UN Secretary-General Ban Ki-moon speaks at the 'Supporting Syria Conference' at The Queen Elizabeth II Conference Centre in London, Feb. 4, 2016. GETTY IMAGES/DAN KITWOOD

The United Nations announced Thursday it has temporarily removed the Saudi-led coalition in Yemen from a U.N. blacklist for violating child rights after its supporters threatened to block funding to a number of the organization’s programs.

“This was one of the most painful and difficult decisions I have had to make,” Secretary-General Ban Ki-moon said.

The secretary-general’s annual report, released in April, on children in armed conflict called out Yemen on a “particularly worrisome escalation of conflict.” The agency found a fivefold increase in the number of children recruited in 2015 compared with the previous year. This resulted in a sixfold increase in the number of children killed and maimed in the same period. The report said that the alarming trends continued into early 2016.

Of the casualties, 60 percent — 510 deaths and 667 injuries — were attributed to the Saudi Arabia-led coalition in the country. The U.N. also said it verified 101 attacks on schools and hospitals last year, double the number in 2014, and attributed 48 percent of those to the coalition.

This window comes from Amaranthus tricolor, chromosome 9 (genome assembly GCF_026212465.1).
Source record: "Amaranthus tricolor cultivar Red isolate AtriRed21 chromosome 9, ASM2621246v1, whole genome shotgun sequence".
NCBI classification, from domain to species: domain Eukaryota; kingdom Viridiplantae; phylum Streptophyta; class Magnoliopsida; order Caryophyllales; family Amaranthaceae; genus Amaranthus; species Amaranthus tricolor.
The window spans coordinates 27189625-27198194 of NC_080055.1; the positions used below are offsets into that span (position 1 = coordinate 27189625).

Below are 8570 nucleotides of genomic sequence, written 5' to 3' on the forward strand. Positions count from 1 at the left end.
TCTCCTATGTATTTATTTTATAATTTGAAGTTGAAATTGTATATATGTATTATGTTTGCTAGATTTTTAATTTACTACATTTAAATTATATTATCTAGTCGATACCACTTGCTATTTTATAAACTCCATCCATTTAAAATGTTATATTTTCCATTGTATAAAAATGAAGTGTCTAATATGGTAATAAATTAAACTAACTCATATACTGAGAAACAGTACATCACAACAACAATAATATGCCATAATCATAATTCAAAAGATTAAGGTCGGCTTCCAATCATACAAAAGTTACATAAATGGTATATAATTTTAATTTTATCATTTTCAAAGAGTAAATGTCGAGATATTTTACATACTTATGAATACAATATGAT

Ban said he had to consider “the very real prospect” that millions of children in Palestinian territories, South Sudan, Syria, Yemen and many other places “would suffer grievously” if U.N. programs had to pull back because of lack of funding, the Associated Press (AP) reported.

The secretary-general said he, therefore, decided “to temporarily remove” the Saudi-led coalition countries from the blacklist of those violating children's rights. A joint review of cases with the Saudis is to be carried out.

Saudi Arabia's U.N. Ambassador Abdallah Al-Mouallimi said shortly afterwards, “It is our firm belief that this de-listing is final, irreversible and unconditional, and when all the facts are in that will be further reconfirmed,” the AP reported.

“We did say such listing and such unfair treatment of Saudi Arabia and the coalition forces would obviously have an impact on relations with the United Nations,” Al-Mouallimi said. However, he denied talking about defunding the U.N. agency for Palestinian refugees “or anything else for that matter.”

The U.N. has had a history of member nations putting pressure on the secretary-general, but in this case, Ban said some countries had gone too far. He asserted that “it is unacceptable for member states to exert undue pressure.”